Your SlideShare is downloading. ×
Gender final presentation
Upcoming SlideShare
Loading in...5

Thanks for flagging this SlideShare!

Oops! An error has occurred.

Saving this for later? Get the SlideShare app to save on your phone or tablet. Read anywhere, anytime – even offline.
Text the download link to your phone
Standard text messaging rates apply

Gender final presentation


Published on

Published in: Education

  • Be the first to comment

  • Be the first to like this

No Downloads
Total Views
On Slideshare
From Embeds
Number of Embeds
Embeds 0
No embeds

Report content
Flagged as inappropriate Flag as inappropriate
Flag as inappropriate

Select your reason for flagging this presentation as inappropriate.

No notes for slide


  • 1. What if you could guarantee a higher rate of achievement for your post graduate clientele?
  • 2.  
  • 3. A little history.
    • Three generations of distance education
      • Correspondence Teaching
      • Mail
      • Phone
      • Multi-Media Teaching
      • Print
      • Broadcast Media
      • Cassettes
      • Interactive Communication
      • Computers
      • Internet
  • 4. Who Provides distance education?
    • The priority for distance education occurs most often in …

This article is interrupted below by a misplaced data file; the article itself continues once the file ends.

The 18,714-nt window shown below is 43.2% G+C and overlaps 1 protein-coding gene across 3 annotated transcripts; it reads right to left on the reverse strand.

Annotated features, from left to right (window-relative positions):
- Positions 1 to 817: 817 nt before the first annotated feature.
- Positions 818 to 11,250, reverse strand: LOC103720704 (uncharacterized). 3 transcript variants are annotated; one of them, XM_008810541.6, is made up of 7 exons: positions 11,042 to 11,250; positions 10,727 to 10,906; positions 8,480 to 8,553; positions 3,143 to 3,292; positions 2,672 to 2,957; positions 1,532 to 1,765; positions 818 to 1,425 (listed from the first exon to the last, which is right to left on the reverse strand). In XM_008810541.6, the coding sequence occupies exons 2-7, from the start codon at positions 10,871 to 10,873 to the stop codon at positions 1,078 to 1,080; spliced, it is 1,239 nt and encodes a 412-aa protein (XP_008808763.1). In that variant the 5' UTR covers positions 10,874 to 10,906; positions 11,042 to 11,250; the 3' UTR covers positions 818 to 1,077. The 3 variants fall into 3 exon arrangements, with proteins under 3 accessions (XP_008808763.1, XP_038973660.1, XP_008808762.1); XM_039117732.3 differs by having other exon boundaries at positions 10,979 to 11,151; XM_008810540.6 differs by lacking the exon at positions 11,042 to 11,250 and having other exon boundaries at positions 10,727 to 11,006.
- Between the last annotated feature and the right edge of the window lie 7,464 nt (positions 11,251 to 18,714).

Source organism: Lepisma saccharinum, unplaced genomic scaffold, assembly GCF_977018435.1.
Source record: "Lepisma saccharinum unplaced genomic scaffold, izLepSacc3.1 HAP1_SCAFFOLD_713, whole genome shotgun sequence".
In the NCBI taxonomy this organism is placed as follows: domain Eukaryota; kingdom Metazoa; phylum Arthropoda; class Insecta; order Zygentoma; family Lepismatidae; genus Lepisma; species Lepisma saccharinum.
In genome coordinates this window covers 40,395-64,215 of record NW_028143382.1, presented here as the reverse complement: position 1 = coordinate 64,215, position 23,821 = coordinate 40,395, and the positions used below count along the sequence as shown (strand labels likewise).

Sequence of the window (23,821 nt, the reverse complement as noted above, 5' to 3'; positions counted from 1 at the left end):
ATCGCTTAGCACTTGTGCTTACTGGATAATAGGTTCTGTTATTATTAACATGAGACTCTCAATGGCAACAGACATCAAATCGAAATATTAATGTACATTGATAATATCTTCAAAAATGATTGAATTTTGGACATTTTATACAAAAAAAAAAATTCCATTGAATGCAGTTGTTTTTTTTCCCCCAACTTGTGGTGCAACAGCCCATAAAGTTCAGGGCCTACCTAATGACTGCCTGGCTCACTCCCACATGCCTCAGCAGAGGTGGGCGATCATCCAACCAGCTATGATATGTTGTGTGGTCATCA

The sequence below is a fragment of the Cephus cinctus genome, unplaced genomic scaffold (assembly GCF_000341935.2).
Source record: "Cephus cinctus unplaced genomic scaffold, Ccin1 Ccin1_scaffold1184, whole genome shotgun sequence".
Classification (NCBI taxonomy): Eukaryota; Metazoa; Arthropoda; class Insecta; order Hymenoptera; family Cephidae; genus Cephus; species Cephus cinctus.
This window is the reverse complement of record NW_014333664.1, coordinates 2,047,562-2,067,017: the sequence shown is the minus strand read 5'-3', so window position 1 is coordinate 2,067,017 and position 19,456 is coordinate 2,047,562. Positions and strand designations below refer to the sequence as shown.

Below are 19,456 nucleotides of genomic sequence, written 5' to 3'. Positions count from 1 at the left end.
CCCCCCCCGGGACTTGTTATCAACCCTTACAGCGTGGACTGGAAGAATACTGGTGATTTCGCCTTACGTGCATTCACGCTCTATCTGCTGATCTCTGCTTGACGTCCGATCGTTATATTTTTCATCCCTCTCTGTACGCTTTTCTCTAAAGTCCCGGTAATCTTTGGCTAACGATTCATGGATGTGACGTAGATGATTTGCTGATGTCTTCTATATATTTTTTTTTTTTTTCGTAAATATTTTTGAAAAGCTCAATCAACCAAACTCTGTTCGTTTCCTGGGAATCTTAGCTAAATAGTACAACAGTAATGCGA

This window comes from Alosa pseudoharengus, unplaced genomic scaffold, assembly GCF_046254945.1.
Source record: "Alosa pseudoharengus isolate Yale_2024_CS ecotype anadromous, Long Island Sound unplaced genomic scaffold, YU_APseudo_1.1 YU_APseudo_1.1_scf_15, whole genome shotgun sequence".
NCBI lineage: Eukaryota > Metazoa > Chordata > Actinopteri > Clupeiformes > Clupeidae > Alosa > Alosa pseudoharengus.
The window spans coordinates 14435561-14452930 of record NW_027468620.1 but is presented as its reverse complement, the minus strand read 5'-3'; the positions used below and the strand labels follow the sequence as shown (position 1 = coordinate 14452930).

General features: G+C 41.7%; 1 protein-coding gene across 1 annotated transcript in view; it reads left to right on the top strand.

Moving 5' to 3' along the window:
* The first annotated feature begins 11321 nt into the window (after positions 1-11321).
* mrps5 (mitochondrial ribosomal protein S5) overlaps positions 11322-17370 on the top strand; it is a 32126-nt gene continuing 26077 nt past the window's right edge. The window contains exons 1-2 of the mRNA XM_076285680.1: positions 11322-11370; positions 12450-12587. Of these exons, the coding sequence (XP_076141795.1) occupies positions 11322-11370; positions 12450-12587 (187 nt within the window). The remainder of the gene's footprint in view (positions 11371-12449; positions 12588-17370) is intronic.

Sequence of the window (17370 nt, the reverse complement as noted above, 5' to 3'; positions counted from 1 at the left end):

• Home Schooled Children
      • Secondary Education
      • Colleges and Universities
      • Business
  • 5. The new Business of education
    • Colleges now have to compete to be profitable.
  • 6.
    • The new demographic for colleges and universities is the Adult Learner.
      • Nontraditional
      • Working
      • Families
  • 7. Having the advantage
    • What gives Universities an edge?
      • Online courses
        • Less money spent on facilities
        • More enrolment from adult learners
        • Learning focused on around growing use of technology
    • Most traditional colleges now offer online courses.
  • 8.  
  • 9. Research in early education has shown a difference in the way students learn based on their gender.
      • Females are said to be more social, calm learners.
      • Males are said to be more competitive, active learners
  • 10. Research in Post Secondary Education
    • Women prefer a learning style that has been called “social learning”
    • Women tend to be motivated by social approval.
  • 11. Research in Post Secondary Education
    • Men like competition during learning.
    • Men tend to be motivated by mastery, striving and achievement
  • 12. An equitable learning environment.
    • Allow students to learn according to their preferences.
    • Online students prefer to learn the same as traditional environments where
      • If you can mold your academic courses to the learning preferences of a student, they can in turn have higher rates of academic success.
  • 13. Barriers
    • Females have more barriers to deal with when continuing their education.
      • Male dominance in discussions
      • Additional responsibility with family/children.
      • Lower confidence in the use of computers.
  • 14. Influences on Educational technology
    • The population of adult learners in distance education is growing, but the barrier of a woman’s confidence in using computers, can be a stumbling block for progress in educational technology.